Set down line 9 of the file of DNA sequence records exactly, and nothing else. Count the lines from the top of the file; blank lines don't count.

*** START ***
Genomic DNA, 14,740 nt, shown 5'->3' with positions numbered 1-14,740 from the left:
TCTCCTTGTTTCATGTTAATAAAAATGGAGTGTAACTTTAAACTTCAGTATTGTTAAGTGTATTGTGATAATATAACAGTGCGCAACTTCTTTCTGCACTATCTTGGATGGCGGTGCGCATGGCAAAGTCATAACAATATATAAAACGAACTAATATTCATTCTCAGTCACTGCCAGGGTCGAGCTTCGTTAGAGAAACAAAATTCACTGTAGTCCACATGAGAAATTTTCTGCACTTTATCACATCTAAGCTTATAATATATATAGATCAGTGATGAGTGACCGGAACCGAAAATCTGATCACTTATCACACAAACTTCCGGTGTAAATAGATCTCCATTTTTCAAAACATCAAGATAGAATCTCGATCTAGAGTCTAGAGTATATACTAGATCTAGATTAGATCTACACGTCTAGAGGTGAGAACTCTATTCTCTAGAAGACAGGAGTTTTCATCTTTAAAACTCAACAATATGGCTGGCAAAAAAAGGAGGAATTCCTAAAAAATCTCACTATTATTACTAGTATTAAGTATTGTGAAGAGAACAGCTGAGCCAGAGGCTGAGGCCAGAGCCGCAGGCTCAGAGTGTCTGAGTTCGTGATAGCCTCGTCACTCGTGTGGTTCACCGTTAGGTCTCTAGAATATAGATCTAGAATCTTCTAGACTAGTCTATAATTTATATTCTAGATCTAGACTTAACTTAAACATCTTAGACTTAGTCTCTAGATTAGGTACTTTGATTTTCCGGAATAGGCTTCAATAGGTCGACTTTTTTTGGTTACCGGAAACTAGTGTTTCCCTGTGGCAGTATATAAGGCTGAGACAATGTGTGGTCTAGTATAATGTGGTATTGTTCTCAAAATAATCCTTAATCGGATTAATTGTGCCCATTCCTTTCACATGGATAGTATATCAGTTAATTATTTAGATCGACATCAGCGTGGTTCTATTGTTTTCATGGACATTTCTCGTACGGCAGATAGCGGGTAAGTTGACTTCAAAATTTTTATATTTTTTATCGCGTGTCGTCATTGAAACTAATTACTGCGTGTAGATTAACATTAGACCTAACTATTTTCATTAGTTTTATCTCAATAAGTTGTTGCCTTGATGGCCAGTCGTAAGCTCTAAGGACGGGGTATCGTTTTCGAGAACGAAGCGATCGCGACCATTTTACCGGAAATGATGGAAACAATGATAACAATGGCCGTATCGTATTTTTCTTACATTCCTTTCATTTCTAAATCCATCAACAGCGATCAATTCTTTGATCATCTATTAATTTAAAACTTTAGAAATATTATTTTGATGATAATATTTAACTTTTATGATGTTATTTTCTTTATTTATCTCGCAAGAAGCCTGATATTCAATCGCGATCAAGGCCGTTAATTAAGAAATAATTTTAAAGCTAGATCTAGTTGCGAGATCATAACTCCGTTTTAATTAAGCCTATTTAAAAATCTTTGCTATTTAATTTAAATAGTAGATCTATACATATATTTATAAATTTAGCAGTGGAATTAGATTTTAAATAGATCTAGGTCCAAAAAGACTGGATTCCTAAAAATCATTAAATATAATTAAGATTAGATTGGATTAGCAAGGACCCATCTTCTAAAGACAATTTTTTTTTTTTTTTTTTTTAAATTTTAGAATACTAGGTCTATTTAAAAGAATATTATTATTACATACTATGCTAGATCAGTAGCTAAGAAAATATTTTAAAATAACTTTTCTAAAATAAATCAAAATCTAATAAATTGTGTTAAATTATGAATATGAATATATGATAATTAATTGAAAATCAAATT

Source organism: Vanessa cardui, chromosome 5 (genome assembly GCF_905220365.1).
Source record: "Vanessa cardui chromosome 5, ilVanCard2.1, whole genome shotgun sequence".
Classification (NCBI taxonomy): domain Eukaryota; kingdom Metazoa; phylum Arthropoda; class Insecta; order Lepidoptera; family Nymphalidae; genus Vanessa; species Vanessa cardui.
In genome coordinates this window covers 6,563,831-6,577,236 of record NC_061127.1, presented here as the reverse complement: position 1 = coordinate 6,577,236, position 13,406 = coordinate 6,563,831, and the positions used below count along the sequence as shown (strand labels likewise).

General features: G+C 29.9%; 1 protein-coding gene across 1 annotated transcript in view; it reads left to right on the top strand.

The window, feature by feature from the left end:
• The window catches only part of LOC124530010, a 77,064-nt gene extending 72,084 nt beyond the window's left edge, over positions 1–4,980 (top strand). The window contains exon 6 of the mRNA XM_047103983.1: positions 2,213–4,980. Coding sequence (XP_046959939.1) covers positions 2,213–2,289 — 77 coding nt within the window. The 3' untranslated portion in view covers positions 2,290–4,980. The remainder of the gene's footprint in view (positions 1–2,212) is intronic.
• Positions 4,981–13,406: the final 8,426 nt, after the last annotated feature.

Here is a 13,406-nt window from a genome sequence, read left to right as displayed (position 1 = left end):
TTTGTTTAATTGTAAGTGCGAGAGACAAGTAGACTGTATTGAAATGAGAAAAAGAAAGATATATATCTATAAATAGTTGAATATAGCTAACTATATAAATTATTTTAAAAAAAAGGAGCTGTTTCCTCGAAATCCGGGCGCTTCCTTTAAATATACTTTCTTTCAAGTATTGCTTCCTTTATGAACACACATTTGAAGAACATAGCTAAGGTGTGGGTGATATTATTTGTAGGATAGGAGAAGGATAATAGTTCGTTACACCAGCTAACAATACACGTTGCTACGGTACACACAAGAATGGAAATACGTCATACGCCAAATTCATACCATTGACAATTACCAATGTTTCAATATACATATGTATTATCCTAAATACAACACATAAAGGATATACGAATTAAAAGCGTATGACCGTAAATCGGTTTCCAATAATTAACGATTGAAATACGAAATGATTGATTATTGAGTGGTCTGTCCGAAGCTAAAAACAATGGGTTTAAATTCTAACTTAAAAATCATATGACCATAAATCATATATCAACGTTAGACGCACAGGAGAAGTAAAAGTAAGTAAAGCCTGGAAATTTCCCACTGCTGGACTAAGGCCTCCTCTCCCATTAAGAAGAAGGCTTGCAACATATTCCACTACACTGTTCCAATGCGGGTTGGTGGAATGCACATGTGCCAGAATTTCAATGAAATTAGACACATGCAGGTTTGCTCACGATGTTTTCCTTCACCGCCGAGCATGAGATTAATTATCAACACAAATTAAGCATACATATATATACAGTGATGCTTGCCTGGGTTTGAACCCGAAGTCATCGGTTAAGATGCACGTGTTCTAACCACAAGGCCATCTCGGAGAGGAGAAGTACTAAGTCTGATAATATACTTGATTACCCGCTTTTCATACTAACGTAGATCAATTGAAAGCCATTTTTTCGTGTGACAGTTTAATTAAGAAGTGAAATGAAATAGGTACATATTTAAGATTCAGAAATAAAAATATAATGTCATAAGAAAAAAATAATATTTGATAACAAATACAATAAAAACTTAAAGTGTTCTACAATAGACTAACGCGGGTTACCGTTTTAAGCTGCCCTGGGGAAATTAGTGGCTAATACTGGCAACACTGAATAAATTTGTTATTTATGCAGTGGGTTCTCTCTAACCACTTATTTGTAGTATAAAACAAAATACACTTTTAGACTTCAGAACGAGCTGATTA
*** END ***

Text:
• The window catches only part of LOC124530010, a 77,064-nt gene extending 72,084 nt beyond the window's left edge, over positions 1–4,980 (top strand). The window contains exon 6 of the mRNA XM_047103983.1: positions 2,213–4,980. Coding sequence (XP_046959939.1) covers positions 2,213–2,289 — 77 coding nt within the window. The 3' untranslated portion in view covers positions 2,290–4,980. The remainder of the gene's footprint in view (positions 1–2,212) is intronic.